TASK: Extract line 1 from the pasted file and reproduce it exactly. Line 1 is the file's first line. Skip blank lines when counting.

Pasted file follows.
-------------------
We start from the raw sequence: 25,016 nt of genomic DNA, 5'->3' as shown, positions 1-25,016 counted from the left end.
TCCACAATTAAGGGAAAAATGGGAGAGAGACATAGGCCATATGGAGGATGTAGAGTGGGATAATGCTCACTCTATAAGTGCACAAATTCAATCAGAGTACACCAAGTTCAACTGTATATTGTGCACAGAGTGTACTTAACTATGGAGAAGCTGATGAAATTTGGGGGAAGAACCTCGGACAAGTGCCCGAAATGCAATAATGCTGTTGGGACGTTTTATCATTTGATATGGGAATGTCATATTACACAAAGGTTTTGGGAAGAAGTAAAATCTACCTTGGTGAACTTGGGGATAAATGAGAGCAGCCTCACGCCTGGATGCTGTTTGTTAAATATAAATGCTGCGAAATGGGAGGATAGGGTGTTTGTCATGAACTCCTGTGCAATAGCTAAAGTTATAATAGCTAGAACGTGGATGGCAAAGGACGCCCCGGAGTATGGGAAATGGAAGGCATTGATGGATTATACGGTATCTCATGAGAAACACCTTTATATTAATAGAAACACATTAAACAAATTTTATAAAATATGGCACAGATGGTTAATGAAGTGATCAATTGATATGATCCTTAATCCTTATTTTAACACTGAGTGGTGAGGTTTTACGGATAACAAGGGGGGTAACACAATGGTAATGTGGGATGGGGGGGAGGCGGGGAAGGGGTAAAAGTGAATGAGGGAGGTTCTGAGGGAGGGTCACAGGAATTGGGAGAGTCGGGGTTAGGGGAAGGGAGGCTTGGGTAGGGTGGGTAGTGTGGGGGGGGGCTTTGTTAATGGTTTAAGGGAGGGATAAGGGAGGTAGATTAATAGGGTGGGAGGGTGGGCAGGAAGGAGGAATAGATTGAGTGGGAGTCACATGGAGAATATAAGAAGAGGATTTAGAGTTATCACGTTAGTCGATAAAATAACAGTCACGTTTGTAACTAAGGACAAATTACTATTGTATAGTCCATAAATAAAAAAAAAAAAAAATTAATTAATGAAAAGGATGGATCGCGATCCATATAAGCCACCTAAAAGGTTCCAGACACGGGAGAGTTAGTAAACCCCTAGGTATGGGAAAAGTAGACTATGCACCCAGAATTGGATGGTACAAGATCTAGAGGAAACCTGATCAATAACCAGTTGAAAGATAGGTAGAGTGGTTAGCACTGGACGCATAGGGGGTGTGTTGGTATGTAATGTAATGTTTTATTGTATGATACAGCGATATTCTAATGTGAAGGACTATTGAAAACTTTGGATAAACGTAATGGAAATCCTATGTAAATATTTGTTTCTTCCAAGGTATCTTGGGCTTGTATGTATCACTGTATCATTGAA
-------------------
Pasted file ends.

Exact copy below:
We start from the raw sequence: 25,016 nt of genomic DNA, 5'->3' as shown, positions 1-25,016 counted from the left end.